For an Apple television venture to go beyond the relatively insignificant Roku and Xbox competitor that is the current Apple TV and become a dominant force in the industry, the company needs to do deals with a good percentage of the players that control television content and distribution.
What It Would Take. For an Apple TV product to change the world, it needs to offer a user interface that combines the linear content delivered today by cable and satellite with the wealth of over-the-top content available over the internet (the means of delivery is irrelevant unless you happen to be in the video infrastructure business.) Google tried to accomplish this without cutting deals with either carriers or distributors. Google TV was a hideous kludge that no one would buy.
Content owners have been slowly moving their products to the internet, but they have been doing it in a way that protects their lucrative arrangements with distributors. Time-Warner’s HBO Go and Disney’s ESPN 3 offer prime content, but these services are only available to subscribers who already have access to the channels through the likes of Comcast or Verizon FiOS. They have no particular incentive to change those arrangements.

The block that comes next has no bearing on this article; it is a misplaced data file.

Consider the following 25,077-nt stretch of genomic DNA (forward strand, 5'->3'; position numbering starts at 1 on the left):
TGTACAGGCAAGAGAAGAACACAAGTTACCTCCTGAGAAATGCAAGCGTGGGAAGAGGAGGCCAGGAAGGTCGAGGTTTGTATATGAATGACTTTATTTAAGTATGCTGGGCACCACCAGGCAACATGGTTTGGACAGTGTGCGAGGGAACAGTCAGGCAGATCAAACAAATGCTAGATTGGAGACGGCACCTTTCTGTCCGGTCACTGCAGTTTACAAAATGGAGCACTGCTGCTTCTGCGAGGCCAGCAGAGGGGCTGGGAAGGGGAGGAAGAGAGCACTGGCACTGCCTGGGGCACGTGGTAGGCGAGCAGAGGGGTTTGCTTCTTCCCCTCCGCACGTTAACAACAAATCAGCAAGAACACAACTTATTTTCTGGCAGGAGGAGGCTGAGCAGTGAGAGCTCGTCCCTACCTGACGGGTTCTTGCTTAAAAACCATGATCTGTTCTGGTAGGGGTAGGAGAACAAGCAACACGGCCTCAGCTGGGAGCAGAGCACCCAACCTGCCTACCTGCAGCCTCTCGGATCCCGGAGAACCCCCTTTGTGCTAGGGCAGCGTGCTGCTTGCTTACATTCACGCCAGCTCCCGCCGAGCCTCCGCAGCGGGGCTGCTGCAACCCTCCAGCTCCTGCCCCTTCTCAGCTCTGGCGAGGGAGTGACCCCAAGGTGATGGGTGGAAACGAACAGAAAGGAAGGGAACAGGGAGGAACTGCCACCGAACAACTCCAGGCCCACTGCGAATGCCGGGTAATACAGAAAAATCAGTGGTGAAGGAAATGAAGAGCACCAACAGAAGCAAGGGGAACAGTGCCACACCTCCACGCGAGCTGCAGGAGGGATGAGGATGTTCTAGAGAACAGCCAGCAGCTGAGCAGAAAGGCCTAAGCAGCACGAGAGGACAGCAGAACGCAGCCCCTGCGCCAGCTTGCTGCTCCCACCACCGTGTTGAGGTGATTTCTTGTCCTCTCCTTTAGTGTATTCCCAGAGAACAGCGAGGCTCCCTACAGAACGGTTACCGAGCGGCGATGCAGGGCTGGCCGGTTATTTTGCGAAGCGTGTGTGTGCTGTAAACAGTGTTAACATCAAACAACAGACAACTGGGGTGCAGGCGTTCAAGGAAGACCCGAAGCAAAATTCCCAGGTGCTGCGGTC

The cable and satellite operators, some of whom have reportedly been talking to Apple, have a strong incentive to resist. They have seen how Apple tends to suck the lion’s share of profits out of any business it enters. Perhaps more significant, they have watched while Apple turned AT&T and Verizon and Vodafone phone customers into Apple customers.